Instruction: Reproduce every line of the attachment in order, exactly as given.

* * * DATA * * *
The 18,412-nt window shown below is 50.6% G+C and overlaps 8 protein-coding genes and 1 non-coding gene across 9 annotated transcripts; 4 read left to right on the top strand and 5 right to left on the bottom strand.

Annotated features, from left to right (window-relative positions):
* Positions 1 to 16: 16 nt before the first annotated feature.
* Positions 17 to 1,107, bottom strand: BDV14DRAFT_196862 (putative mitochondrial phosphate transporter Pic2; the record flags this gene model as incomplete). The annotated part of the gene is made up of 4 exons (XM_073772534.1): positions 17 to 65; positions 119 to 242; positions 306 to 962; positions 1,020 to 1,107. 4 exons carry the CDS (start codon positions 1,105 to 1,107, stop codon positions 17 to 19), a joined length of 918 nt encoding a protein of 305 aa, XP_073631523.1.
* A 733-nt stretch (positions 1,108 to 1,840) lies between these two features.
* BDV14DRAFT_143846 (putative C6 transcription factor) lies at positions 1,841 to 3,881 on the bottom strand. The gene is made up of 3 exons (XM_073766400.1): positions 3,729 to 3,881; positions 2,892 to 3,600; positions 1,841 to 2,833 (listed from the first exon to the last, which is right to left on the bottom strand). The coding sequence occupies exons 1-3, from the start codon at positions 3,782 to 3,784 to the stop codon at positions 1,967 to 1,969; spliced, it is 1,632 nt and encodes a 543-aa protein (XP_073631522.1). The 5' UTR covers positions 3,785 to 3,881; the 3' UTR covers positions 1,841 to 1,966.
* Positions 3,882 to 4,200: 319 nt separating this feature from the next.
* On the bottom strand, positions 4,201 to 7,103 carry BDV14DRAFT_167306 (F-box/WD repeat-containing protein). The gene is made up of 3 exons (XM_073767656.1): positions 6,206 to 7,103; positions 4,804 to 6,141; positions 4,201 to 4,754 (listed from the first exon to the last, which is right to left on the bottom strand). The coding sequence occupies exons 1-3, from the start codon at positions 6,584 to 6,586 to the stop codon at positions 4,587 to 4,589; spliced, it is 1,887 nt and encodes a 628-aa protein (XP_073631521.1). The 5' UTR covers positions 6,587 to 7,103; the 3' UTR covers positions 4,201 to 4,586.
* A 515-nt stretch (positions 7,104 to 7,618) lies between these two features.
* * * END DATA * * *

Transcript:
The 18,412-nt window shown below is 50.6% G+C and overlaps 8 protein-coding genes and 1 non-coding gene across 9 annotated transcripts; 4 read left to right on the top strand and 5 right to left on the bottom strand.

Annotated features, from left to right (window-relative positions):
* Positions 1 to 16: 16 nt before the first annotated feature.
* Positions 17 to 1,107, bottom strand: BDV14DRAFT_196862 (putative mitochondrial phosphate transporter Pic2; the record flags this gene model as incomplete). The annotated part of the gene is made up of 4 exons (XM_073772534.1): positions 17 to 65; positions 119 to 242; positions 306 to 962; positions 1,020 to 1,107. 4 exons carry the CDS (start codon positions 1,105 to 1,107, stop codon positions 17 to 19), a joined length of 918 nt encoding a protein of 305 aa, XP_073631523.1.
* A 733-nt stretch (positions 1,108 to 1,840) lies between these two features.
* BDV14DRAFT_143846 (putative C6 transcription factor) lies at positions 1,841 to 3,881 on the bottom strand. The gene is made up of 3 exons (XM_073766400.1): positions 3,729 to 3,881; positions 2,892 to 3,600; positions 1,841 to 2,833 (listed from the first exon to the last, which is right to left on the bottom strand). The coding sequence occupies exons 1-3, from the start codon at positions 3,782 to 3,784 to the stop codon at positions 1,967 to 1,969; spliced, it is 1,632 nt and encodes a 543-aa protein (XP_073631522.1). The 5' UTR covers positions 3,785 to 3,881; the 3' UTR covers positions 1,841 to 1,966.
* Positions 3,882 to 4,200: 319 nt separating this feature from the next.
* On the bottom strand, positions 4,201 to 7,103 carry BDV14DRAFT_167306 (F-box/WD repeat-containing protein). The gene is made up of 3 exons (XM_073767656.1): positions 6,206 to 7,103; positions 4,804 to 6,141; positions 4,201 to 4,754 (listed from the first exon to the last, which is right to left on the bottom strand). The coding sequence occupies exons 1-3, from the start codon at positions 6,584 to 6,586 to the stop codon at positions 4,587 to 4,589; spliced, it is 1,887 nt and encodes a 628-aa protein (XP_073631521.1). The 5' UTR covers positions 6,587 to 7,103; the 3' UTR covers positions 4,201 to 4,586.
* A 515-nt stretch (positions 7,104 to 7,618) lies between these two features.